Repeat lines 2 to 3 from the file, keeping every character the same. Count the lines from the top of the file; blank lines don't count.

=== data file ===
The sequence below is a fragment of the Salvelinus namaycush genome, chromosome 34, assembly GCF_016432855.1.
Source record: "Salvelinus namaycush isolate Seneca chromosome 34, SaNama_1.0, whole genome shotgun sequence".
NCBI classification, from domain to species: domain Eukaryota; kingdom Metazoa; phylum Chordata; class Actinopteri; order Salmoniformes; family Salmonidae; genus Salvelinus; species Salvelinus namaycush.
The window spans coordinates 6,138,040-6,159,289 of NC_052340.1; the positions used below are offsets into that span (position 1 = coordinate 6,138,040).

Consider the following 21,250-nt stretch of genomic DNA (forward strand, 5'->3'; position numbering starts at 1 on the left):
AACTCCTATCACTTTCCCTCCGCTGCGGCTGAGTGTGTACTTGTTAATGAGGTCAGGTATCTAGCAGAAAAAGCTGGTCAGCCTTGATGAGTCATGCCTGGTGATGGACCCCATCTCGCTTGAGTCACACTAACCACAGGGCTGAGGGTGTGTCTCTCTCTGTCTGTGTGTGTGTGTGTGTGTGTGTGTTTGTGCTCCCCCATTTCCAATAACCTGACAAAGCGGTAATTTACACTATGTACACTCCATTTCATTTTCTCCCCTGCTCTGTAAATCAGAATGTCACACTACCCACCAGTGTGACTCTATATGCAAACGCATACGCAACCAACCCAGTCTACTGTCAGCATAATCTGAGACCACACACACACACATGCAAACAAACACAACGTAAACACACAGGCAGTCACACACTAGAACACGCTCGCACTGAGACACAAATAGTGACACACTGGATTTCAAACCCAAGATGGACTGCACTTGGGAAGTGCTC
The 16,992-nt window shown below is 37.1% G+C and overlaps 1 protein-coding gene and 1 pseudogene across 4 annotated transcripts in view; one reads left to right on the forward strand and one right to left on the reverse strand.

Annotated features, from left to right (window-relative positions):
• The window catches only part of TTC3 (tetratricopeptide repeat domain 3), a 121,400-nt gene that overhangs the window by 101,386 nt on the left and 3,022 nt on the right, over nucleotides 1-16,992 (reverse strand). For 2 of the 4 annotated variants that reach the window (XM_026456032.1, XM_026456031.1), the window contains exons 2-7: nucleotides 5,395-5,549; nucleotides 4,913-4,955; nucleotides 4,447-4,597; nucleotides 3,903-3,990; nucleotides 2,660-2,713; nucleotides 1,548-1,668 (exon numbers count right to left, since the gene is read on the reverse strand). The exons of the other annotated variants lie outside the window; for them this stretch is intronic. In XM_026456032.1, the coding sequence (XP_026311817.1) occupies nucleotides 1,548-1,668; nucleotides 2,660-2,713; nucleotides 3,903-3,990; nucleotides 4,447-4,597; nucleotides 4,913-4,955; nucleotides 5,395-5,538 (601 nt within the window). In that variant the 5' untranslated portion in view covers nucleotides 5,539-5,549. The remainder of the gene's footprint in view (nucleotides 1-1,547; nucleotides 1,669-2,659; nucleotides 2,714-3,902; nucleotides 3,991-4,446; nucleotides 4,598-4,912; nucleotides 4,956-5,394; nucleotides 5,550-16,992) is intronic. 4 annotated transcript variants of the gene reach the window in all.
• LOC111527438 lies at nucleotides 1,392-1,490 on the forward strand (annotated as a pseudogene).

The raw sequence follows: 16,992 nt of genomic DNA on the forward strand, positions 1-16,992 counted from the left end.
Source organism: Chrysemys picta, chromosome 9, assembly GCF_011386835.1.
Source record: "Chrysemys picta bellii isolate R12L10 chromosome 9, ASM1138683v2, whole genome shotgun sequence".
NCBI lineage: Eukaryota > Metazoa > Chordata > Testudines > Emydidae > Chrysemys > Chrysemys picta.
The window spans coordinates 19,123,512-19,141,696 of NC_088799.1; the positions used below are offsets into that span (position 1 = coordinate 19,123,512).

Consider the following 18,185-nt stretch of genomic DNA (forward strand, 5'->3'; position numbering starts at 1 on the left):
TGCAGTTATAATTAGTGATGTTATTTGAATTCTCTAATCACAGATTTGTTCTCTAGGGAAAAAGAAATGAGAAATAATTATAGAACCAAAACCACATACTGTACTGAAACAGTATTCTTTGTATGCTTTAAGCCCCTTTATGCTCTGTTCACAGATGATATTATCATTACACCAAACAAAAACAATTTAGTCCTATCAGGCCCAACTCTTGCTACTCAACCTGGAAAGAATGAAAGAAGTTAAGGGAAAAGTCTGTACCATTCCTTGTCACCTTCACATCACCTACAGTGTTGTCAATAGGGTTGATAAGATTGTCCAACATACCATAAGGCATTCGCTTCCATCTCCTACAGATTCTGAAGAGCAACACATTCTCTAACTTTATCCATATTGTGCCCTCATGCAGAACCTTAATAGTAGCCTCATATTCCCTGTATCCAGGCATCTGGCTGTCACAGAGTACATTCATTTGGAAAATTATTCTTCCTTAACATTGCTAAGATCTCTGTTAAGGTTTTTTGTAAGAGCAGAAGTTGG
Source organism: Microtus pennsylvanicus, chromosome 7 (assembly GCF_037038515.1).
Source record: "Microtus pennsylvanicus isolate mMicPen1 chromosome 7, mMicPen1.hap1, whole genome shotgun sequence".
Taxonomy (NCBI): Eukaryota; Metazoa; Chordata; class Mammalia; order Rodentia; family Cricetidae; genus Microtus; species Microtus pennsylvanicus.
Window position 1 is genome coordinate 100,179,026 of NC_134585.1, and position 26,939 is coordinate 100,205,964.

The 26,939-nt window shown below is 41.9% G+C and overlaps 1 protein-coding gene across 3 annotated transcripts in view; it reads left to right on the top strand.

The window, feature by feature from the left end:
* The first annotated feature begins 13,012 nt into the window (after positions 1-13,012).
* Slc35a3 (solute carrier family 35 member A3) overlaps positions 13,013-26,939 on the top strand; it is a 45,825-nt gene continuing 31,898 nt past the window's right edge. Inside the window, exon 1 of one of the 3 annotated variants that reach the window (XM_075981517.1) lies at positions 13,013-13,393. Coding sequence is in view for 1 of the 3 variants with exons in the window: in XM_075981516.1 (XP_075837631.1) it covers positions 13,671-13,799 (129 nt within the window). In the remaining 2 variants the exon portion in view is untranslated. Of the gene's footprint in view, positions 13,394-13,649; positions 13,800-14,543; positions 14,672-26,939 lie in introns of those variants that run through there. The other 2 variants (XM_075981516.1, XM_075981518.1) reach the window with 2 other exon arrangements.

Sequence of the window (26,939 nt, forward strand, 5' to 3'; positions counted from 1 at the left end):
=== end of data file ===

Source record: "Salvelinus namaycush isolate Seneca chromosome 34, SaNama_1.0, whole genome shotgun sequence".
NCBI classification, from domain to species: domain Eukaryota; kingdom Metazoa; phylum Chordata; class Actinopteri; order Salmoniformes; family Salmonidae; genus Salvelinus; species Salvelinus namaycush.